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Today's Stichomancy for Russell Crowe

The first excerpt represents the past or something you must release, and is drawn from To-morrow by Joseph Conrad:

"Five quid," he answered, promptly. "We let our spree go on a little too long and got hard up."

"You've been drinking?" she said.

"Blind three days; on purpose. I am not given that way--don't you think. There's nothing and nobody that can get over me unless I like. I can be as steady as a rock. My chum sees the paper this morning, and says he to me: 'Go on, Harry: loving parent. That's five quid sure.' So we scraped all our pockets for the fare. Devil of a lark!"


To-morrow
The second excerpt represents the present or the deciding factor of the moment, and is drawn from Lemorne Versus Huell by Elizabeth Drew Stoddard:

drives"; and I concluded to allow him to have his way, telling him that he was taking a great deal of trouble. He thought it would be less if he were allowed to sit inside; both ways were unsafe.

Nothing happened. William drove well from habit; but James was obliged to assist him to dismount. Mr. Uxbridge waited a moment at the door, and so there was quite a little sensation, which spread its ripples till Aunt Eliza was reached. She sent for William, whose only excuse was "dampness."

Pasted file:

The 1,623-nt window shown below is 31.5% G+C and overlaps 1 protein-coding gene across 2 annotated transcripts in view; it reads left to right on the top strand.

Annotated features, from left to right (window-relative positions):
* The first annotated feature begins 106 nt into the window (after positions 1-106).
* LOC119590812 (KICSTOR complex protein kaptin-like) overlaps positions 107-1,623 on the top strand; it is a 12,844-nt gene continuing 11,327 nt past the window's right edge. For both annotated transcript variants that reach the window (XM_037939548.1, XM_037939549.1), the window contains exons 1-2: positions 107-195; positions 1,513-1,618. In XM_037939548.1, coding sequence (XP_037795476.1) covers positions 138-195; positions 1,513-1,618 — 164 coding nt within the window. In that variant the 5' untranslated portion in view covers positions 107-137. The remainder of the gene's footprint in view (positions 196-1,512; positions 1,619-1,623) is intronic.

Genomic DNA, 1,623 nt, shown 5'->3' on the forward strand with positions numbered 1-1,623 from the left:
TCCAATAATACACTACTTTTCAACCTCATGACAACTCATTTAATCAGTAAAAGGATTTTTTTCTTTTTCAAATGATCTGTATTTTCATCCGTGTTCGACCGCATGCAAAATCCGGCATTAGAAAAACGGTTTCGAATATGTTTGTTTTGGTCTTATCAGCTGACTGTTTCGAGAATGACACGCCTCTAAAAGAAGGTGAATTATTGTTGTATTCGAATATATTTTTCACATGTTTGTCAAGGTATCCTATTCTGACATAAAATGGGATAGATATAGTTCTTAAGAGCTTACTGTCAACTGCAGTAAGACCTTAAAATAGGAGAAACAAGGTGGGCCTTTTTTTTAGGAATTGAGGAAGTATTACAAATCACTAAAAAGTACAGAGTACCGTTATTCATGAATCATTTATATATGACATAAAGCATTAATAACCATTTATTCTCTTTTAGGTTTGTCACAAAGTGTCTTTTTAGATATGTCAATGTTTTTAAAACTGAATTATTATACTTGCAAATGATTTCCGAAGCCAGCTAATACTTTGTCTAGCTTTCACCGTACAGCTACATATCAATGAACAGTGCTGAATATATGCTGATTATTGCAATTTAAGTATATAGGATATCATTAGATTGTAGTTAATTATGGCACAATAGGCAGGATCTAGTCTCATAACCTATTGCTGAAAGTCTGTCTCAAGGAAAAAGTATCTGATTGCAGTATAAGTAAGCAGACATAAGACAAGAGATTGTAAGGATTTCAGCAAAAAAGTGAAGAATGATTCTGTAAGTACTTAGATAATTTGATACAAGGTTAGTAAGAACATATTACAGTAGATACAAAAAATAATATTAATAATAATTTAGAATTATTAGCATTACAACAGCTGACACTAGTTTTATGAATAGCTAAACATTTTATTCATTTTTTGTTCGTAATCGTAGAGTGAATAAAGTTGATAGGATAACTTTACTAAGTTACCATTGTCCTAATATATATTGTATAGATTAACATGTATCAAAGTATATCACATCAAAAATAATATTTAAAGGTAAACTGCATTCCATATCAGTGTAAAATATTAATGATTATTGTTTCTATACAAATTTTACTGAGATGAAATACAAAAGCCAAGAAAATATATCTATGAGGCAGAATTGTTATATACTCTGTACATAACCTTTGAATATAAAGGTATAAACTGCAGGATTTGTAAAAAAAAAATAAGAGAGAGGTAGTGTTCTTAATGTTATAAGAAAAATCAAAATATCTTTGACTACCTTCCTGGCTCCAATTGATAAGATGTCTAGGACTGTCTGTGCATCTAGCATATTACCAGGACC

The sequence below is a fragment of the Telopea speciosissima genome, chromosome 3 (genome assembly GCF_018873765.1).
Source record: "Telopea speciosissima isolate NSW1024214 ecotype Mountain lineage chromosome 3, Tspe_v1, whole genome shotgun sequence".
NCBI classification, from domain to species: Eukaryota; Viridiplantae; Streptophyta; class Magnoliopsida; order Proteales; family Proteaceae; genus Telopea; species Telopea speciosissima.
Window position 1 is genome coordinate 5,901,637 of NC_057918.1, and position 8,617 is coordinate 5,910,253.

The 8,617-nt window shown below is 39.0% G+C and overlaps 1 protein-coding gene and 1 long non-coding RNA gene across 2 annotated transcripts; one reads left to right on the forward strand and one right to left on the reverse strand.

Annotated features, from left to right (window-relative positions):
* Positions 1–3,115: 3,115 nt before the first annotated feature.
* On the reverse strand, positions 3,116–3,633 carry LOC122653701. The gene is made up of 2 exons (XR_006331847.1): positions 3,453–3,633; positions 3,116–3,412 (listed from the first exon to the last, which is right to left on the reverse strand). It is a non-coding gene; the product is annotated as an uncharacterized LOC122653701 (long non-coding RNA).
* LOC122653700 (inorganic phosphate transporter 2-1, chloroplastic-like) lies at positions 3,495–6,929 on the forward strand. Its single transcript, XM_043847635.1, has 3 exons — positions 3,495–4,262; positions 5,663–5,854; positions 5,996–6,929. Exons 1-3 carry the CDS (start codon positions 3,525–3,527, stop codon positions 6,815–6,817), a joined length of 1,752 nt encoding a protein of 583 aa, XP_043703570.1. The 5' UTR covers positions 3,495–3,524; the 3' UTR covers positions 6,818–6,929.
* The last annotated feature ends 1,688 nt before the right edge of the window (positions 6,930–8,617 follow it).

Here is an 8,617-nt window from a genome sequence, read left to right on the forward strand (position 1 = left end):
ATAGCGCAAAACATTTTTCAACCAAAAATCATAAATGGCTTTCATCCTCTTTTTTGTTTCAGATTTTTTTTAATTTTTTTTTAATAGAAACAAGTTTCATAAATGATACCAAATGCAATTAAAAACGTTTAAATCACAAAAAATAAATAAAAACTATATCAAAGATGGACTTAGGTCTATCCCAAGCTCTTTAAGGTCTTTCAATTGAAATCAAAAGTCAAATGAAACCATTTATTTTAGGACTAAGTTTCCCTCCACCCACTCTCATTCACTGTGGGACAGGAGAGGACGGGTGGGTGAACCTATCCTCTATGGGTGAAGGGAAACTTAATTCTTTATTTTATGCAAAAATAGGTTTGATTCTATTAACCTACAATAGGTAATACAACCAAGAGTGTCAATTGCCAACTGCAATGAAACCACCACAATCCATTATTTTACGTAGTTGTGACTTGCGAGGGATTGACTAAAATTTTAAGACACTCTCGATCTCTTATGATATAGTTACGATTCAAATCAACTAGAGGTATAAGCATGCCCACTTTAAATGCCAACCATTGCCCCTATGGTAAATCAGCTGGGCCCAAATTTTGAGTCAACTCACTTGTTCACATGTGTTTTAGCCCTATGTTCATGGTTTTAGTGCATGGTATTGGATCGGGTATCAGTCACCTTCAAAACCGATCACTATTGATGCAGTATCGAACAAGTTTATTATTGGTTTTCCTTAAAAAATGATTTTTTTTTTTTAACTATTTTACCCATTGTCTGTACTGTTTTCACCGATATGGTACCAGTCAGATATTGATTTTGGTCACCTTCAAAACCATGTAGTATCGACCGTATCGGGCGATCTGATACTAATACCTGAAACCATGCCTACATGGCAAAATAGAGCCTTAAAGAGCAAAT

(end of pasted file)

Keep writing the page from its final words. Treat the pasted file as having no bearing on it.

"Uxbridge knew my carriage, of course," she said, with a complacent voice. "He knew me," I replied.

The third excerpt represents the future or something you must embrace, and is drawn from Silas Marner by George Eliot:

only one glance at the dead face on the pillow, which Dolly had smoothed with decent care; but he remembered that last look at his unhappy hated wife so well, that at the end of sixteen years every line in the worn face was present to him when he told the full story of this night.

He turned immediately towards the hearth, where Silas Marner sat lulling the child. She was perfectly quiet now, but not asleep-- only soothed by sweet porridge and warmth into that wide-gazing calm which makes us older human beings, with our inward turmoil, feel a certain awe in the presence of a little child, such as we feel before some quiet majesty or beauty in the earth or sky--before a


Silas Marner